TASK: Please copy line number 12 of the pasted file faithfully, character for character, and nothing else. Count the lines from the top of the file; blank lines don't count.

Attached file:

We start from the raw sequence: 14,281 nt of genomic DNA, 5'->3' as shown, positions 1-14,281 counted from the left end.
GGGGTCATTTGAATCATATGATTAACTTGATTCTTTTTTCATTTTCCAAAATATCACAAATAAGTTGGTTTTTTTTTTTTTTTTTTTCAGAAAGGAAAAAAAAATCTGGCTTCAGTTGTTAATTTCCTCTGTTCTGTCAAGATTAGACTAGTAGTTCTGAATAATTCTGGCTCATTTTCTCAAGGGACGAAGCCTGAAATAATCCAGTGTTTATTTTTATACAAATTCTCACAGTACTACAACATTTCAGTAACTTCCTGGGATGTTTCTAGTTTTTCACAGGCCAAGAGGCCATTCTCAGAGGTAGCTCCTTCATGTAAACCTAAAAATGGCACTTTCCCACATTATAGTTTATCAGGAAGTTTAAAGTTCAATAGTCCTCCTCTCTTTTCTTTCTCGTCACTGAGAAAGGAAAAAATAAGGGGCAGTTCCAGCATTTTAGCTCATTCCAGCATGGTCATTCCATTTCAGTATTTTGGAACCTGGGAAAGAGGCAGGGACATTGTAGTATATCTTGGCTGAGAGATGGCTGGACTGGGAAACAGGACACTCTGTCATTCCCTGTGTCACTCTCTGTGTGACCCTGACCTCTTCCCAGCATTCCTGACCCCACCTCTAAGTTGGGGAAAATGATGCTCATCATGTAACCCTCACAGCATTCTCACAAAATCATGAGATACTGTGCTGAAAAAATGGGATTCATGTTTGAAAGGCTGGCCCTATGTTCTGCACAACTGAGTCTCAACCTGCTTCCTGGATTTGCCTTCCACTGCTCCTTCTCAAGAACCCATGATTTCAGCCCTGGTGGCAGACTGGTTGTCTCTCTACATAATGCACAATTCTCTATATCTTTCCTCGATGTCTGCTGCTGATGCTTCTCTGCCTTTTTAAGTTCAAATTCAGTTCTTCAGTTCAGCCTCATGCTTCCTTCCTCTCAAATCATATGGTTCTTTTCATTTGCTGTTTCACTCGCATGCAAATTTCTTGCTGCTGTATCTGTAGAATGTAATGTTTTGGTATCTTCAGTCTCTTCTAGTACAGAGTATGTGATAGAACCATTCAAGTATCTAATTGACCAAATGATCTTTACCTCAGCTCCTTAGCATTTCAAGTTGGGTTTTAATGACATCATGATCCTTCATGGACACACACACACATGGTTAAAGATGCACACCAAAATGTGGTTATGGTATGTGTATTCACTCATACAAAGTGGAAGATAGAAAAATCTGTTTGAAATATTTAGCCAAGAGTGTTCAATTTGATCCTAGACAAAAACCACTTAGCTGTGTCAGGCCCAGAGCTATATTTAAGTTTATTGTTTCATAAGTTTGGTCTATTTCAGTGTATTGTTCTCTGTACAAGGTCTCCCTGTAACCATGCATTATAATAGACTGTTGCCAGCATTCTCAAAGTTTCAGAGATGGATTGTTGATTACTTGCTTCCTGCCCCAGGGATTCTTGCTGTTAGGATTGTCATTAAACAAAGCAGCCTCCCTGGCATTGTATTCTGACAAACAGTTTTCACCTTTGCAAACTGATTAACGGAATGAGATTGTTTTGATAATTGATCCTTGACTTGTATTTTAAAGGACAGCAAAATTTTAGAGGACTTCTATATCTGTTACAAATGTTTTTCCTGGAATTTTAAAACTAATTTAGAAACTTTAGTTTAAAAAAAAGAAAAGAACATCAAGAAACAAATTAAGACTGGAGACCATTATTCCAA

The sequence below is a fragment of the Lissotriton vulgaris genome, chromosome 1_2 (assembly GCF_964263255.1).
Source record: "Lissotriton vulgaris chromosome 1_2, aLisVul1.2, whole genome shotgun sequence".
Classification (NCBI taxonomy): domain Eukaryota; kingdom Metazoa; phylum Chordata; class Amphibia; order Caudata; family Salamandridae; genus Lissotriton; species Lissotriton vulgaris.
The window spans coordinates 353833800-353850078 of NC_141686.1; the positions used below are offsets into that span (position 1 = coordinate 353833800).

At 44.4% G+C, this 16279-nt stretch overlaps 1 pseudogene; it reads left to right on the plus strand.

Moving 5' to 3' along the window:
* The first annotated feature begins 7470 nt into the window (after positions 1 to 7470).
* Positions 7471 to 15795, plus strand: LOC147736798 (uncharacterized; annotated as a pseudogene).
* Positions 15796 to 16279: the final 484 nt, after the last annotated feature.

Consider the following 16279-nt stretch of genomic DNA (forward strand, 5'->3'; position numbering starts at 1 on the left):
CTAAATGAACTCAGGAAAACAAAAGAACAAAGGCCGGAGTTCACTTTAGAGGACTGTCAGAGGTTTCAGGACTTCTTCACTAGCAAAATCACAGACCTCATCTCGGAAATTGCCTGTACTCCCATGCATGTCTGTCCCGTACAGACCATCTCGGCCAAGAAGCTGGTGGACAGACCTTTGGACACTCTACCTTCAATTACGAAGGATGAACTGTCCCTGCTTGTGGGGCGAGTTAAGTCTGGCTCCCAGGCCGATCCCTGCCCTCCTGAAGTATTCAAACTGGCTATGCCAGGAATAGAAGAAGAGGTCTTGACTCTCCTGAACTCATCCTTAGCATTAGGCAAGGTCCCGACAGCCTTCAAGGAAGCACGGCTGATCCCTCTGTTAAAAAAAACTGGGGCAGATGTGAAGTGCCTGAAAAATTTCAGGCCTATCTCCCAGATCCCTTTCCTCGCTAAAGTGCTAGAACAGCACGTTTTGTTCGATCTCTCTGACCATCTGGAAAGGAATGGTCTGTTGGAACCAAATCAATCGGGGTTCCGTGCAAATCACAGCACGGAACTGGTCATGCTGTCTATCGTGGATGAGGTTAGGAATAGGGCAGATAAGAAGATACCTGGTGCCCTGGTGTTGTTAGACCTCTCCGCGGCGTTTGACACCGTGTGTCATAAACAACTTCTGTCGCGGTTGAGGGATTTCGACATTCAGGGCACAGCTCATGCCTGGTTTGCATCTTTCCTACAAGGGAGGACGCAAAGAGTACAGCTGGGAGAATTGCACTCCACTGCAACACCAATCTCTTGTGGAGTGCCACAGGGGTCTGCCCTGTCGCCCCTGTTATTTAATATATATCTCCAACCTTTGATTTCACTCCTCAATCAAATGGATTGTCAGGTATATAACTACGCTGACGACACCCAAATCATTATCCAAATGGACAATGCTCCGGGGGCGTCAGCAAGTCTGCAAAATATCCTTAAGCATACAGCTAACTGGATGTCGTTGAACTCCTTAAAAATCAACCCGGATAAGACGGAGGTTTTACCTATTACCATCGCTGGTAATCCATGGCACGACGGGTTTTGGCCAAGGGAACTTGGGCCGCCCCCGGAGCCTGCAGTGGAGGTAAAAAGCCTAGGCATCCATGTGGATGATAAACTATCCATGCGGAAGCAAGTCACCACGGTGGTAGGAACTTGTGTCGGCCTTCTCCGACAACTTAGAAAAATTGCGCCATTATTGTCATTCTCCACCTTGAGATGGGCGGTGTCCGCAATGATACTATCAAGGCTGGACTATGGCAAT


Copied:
Consider the following 16279-nt stretch of genomic DNA (forward strand, 5'->3'; position numbering starts at 1 on the left):